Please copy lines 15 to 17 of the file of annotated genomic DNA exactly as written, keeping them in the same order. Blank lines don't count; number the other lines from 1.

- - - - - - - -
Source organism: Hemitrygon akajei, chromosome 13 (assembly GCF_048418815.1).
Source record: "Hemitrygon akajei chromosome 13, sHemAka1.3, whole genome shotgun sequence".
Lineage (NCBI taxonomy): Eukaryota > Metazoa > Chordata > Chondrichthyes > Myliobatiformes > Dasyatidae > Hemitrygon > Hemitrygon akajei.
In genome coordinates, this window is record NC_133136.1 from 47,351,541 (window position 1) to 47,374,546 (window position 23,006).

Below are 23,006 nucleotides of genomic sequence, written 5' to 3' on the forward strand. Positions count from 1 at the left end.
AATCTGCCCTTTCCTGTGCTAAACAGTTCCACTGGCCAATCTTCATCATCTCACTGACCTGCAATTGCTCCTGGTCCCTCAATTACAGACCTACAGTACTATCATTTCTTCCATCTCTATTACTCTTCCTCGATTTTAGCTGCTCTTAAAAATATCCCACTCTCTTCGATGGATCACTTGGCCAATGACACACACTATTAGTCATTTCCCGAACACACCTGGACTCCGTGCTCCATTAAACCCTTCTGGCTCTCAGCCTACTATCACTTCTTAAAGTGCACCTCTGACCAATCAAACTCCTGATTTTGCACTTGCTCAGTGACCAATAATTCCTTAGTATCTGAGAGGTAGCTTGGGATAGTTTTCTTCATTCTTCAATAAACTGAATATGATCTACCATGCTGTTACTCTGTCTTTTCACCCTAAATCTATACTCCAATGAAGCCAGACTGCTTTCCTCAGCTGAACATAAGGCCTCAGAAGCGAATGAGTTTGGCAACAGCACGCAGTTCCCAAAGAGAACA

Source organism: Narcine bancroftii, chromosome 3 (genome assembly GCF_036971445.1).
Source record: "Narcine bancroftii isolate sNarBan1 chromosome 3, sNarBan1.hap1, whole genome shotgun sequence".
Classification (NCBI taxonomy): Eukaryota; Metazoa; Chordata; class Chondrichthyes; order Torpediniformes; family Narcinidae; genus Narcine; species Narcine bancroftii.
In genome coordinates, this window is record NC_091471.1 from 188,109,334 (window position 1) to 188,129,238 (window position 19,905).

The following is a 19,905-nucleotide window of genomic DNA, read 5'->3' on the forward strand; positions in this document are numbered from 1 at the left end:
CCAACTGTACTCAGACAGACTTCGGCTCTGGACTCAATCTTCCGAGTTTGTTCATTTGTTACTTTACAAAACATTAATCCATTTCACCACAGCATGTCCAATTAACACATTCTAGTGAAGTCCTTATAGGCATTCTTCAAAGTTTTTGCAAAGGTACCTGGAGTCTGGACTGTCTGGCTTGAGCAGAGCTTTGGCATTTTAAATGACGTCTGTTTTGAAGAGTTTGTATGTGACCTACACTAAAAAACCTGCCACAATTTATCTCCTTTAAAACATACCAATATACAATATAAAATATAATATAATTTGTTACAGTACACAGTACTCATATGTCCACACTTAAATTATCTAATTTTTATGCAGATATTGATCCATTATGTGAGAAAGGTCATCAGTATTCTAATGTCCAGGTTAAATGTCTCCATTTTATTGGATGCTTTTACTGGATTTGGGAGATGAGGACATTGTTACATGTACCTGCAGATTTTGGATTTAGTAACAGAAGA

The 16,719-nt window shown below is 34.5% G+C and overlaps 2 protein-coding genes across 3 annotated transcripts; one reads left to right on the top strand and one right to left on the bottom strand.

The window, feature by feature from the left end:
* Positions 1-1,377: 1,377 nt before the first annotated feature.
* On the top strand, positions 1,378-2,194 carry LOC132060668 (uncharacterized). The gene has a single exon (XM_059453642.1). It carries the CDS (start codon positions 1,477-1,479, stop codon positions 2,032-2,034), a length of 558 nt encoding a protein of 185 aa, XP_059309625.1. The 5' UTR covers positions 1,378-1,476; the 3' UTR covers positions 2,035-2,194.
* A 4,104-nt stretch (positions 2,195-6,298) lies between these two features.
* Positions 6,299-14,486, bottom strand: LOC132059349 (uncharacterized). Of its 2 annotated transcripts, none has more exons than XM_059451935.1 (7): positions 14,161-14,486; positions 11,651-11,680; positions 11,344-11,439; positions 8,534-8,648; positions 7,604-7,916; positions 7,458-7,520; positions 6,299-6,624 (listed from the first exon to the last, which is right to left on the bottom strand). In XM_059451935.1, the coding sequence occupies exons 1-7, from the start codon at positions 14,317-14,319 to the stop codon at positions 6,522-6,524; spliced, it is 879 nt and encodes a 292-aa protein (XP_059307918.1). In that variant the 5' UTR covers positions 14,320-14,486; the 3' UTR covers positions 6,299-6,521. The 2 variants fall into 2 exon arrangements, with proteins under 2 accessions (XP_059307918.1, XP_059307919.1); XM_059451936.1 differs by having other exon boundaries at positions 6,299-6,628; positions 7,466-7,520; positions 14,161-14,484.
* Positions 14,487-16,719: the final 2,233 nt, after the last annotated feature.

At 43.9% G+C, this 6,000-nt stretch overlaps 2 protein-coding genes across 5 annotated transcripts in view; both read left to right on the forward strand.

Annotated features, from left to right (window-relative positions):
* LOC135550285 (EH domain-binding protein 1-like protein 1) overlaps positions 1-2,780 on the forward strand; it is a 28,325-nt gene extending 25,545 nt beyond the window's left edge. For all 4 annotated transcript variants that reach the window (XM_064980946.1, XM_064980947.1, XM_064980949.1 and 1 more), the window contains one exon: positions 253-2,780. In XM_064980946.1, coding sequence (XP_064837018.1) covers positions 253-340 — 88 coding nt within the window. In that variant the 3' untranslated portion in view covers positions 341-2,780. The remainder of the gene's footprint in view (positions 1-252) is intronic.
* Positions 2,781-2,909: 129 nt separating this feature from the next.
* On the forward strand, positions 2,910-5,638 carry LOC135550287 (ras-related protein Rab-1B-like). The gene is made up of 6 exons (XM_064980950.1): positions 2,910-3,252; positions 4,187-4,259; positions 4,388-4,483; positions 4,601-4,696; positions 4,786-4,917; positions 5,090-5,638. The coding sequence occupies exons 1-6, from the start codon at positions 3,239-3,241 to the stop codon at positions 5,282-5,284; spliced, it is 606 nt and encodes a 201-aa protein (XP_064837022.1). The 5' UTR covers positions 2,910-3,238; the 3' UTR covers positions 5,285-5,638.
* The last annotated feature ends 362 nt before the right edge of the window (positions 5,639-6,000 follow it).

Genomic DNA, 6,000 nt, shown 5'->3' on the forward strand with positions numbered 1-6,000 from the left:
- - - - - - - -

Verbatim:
* Positions 1-1,377: 1,377 nt before the first annotated feature.
* On the top strand, positions 1,378-2,194 carry LOC132060668 (uncharacterized). The gene has a single exon (XM_059453642.1). It carries the CDS (start codon positions 1,477-1,479, stop codon positions 2,032-2,034), a length of 558 nt encoding a protein of 185 aa, XP_059309625.1. The 5' UTR covers positions 1,378-1,476; the 3' UTR covers positions 2,035-2,194.
* A 4,104-nt stretch (positions 2,195-6,298) lies between these two features.